Value America Slashes E-Commerce Operations

Further fueling speculation that Net stocks and rushed IPOs have set e-commerce up for a retrograde period, Value America (Nasdaq: VUSA) is cutting its workforce nearly in half and will reduce its product offerings to a handful of categories that are proven sellers on the Internet.

Value America, which launched its online department store in February 1997 and went public in April 1999, closed its first day on the market with more than a $32 (US$) gain, closing at $55.19 after hitting a high of $74.25. Value America won further market approval by luring Microsoft co-founder Paul Allen as a strategic investor.

Hitting the Brakes

Now, less than nine months later, the Charlottesville, Virginia-based company is saying that it has stretched itself too far and needs to back up a few steps. Calling the move a “strategic refinement,” Value America will cut its sales back to four categories: PCs and peripherals, computer software, consumer electronics and office supplies.

Value America had rapidly expanded its shopping selection to more than 25 categories and added customer service personnel to serve those additional areas. As it scales back its offerings, the company will also cut its workforce by about 47 percent, consolidate its various offices, and look for other areas to cut costs.

“We are building on Value America’s proven strengths and are discarding what doesn’t perform,” CEO Glenda Dorchak said.

The company now predicts that fourth quarter earnings will be six to nine percent lower than initially expected, despite unexpected highs for the entire online retailing industry during the year-end holiday sales period. Value America attributed its lagging performance to product fulfillment delays and system transition issues that occurred when it installed a new infrastructure.

Remembering the Customer

Echoing concerns that many industry analysts have voiced lately about online merchants’ poor customer service operations, Dorchak said the company will increase its focus in that area. “Value America is streamlining to reduce costs and maximize the efficiency of our inventory-less business. We also realize our customers are our company. Our business must be designed around customer service and operational efficiency,” she said.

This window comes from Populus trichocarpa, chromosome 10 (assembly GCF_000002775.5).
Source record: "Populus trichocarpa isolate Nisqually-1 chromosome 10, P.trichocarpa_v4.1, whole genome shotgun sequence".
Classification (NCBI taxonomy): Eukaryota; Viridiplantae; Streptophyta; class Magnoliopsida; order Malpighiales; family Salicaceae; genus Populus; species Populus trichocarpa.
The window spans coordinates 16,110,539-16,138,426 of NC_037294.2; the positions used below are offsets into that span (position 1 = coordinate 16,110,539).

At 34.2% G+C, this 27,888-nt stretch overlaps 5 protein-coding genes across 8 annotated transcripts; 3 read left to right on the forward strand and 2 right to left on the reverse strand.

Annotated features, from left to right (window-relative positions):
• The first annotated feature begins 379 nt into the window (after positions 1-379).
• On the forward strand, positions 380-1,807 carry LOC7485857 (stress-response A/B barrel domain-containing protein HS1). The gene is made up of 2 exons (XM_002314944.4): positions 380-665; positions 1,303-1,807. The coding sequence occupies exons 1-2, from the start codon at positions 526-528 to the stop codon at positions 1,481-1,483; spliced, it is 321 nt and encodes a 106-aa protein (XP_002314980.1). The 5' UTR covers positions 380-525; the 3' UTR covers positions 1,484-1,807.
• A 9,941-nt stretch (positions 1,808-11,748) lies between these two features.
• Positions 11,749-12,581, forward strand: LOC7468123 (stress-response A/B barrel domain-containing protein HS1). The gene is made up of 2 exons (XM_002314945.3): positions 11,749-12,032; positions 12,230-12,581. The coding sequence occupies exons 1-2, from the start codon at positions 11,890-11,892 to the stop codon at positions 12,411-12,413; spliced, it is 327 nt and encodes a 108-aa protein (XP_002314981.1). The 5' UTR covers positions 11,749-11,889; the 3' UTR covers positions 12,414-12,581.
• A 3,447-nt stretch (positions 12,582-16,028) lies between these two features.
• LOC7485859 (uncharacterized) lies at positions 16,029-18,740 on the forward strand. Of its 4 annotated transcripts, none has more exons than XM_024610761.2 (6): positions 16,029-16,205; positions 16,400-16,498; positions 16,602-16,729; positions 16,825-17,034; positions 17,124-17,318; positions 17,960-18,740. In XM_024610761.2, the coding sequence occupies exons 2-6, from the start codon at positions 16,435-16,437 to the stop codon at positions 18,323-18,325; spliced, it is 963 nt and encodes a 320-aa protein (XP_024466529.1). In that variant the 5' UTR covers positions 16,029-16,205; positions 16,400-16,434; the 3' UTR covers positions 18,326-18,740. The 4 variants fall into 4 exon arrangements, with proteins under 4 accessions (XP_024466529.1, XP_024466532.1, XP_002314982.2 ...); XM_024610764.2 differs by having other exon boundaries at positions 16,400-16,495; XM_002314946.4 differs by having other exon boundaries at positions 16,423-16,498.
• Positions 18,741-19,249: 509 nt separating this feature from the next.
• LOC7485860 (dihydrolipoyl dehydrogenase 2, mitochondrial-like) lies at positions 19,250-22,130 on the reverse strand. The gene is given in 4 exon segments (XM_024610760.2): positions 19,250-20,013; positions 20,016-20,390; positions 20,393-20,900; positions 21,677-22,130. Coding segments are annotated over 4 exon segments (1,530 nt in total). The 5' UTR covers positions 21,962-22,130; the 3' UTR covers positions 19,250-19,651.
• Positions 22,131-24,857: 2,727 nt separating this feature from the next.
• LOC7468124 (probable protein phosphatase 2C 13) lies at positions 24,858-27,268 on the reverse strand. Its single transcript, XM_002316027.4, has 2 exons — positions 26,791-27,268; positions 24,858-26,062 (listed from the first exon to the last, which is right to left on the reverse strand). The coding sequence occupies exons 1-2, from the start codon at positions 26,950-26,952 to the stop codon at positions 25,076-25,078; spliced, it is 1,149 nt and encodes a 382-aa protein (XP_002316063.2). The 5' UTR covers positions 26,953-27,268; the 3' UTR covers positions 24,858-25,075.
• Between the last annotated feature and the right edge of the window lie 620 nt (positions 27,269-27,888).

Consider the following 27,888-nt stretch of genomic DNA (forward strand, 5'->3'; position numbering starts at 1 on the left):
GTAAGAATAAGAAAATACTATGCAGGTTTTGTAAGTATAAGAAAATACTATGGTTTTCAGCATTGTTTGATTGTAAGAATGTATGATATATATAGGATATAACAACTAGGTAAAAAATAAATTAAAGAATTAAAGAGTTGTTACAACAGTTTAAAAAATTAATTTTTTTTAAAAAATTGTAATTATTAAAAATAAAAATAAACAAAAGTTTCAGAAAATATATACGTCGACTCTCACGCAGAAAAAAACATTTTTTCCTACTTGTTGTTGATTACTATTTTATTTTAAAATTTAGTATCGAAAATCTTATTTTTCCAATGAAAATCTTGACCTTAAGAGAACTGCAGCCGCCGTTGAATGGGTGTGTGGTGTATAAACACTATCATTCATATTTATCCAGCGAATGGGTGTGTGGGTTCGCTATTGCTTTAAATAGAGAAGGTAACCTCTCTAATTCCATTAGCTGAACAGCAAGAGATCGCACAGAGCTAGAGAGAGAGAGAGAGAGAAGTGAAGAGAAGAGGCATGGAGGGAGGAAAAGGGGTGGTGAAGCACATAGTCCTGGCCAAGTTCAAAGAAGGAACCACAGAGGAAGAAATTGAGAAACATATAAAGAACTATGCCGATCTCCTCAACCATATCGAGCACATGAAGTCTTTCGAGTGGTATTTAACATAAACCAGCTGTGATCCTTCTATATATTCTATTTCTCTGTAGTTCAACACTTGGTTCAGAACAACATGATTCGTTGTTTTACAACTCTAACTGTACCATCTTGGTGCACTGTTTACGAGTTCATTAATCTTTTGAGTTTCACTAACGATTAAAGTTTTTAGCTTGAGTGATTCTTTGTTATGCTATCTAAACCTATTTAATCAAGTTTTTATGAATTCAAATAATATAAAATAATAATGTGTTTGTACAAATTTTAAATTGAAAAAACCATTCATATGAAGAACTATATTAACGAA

As it strips away its non-performing product categories, the company will put greater energy into those categories that provide a good mix of product selection, product fulfillment, customer service and gross margins, she added.

Value America plans to direct its customer acquisition efforts almost exclusively to online marketing and advertising, dropping its offline efforts that have included billboards and magazine ads.

Value America will also increase its efforts in the business-to-business and government markets to supplement its consumer sales.

The company appointed a special committee including FDX Chairman Frederick Smith, William Savoy, head of Paul Allen’s Vulcan Ventures, Thomas Casey, vice-chairman of Global Crossing, and Michael Steed, managing director of Pacific Capital Group, to find new strategic opportunities for Value America.

Resignations and Terminations

Value America also announced that co-founders Craig Winn and Rex Scatena resigned from their positions, but did not give a reason for their departure. The two men founded Value America in 1996 and launched it a year later.

Winn served as CEO of the company until last March, and was chairman of the board until November. Scatena served as vice-chairman after filling a number of management positions during Value America’s formative years.

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